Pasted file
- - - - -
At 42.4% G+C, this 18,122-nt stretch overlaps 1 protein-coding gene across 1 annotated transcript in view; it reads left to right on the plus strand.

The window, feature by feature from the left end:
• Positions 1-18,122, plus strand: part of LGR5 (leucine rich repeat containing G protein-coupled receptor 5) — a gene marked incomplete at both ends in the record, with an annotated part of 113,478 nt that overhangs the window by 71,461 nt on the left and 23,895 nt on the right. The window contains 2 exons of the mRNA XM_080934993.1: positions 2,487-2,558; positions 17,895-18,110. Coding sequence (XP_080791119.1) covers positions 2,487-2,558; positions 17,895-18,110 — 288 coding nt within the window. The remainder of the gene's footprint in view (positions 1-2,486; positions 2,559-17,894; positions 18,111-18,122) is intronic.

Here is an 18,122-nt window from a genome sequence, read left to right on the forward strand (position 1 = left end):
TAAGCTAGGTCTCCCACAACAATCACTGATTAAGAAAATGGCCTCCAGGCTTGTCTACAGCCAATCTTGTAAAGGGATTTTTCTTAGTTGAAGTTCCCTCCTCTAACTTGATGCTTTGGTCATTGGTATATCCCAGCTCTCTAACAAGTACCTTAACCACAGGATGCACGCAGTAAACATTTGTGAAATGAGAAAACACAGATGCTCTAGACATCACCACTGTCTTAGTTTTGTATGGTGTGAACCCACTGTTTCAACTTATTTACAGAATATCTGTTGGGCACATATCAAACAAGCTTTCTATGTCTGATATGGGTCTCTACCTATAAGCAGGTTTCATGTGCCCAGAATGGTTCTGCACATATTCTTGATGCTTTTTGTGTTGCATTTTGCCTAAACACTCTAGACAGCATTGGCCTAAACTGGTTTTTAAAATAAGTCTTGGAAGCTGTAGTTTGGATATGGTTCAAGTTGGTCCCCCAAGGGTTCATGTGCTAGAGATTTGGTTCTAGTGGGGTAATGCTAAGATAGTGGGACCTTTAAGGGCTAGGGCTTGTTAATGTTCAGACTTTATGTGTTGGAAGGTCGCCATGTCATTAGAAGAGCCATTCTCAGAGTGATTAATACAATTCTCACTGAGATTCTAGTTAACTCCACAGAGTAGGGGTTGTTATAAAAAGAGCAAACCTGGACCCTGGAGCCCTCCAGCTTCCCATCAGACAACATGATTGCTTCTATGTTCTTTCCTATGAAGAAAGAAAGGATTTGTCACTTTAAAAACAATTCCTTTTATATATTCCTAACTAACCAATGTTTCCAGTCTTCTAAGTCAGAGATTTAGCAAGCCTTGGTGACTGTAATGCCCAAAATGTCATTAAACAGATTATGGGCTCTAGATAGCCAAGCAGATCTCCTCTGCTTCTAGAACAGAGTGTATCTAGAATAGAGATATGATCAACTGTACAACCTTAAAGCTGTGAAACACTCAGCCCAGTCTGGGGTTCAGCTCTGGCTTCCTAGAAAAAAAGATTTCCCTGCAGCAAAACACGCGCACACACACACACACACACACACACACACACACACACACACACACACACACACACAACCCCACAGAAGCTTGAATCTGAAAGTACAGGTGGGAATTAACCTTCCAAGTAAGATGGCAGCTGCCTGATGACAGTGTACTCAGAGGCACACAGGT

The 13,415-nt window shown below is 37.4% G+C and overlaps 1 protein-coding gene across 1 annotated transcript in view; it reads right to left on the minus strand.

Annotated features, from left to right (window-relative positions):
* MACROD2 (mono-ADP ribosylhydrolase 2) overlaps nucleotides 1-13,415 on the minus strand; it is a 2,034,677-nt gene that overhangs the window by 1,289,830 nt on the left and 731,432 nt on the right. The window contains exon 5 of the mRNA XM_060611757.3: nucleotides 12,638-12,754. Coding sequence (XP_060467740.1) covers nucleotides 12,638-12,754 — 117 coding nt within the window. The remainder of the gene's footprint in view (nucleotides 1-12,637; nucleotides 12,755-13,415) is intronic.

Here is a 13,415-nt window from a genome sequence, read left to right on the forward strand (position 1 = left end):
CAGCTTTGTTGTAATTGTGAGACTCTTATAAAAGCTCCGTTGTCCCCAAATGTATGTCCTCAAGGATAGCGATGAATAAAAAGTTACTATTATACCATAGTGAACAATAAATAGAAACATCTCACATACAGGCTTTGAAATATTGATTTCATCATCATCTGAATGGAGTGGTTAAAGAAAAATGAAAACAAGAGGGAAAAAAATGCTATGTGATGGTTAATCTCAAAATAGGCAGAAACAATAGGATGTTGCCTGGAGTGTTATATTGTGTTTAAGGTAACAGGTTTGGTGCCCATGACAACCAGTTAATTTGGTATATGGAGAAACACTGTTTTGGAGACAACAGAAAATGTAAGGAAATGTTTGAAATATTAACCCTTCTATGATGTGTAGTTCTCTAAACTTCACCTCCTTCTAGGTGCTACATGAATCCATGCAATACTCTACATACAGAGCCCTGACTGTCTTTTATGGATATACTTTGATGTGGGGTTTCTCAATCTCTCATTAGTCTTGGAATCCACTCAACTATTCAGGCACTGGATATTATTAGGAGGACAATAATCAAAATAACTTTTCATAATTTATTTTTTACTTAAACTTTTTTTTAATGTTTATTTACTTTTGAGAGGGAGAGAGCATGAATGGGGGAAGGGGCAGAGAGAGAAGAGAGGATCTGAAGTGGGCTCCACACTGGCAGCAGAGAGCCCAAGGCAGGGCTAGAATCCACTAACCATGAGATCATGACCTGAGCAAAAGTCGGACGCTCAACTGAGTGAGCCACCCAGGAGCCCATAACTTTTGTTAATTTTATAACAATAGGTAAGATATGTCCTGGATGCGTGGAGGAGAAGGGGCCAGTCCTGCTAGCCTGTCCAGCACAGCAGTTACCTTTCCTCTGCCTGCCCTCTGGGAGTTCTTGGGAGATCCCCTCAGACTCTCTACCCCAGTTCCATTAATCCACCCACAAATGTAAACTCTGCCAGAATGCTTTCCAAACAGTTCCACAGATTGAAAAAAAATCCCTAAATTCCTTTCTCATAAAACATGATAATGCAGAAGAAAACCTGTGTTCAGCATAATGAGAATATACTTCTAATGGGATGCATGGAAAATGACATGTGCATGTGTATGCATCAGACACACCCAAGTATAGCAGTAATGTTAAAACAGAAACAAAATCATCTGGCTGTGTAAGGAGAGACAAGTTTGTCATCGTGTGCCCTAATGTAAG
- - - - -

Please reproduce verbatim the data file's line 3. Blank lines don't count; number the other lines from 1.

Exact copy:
• Positions 1-18,122, plus strand: part of LGR5 (leucine rich repeat containing G protein-coupled receptor 5) — a gene marked incomplete at both ends in the record, with an annotated part of 113,478 nt that overhangs the window by 71,461 nt on the left and 23,895 nt on the right. The window contains 2 exons of the mRNA XM_080934993.1: positions 2,487-2,558; positions 17,895-18,110. Coding sequence (XP_080791119.1) covers positions 2,487-2,558; positions 17,895-18,110 — 288 coding nt within the window. The remainder of the gene's footprint in view (positions 1-2,486; positions 2,559-17,894; positions 18,111-18,122) is intronic.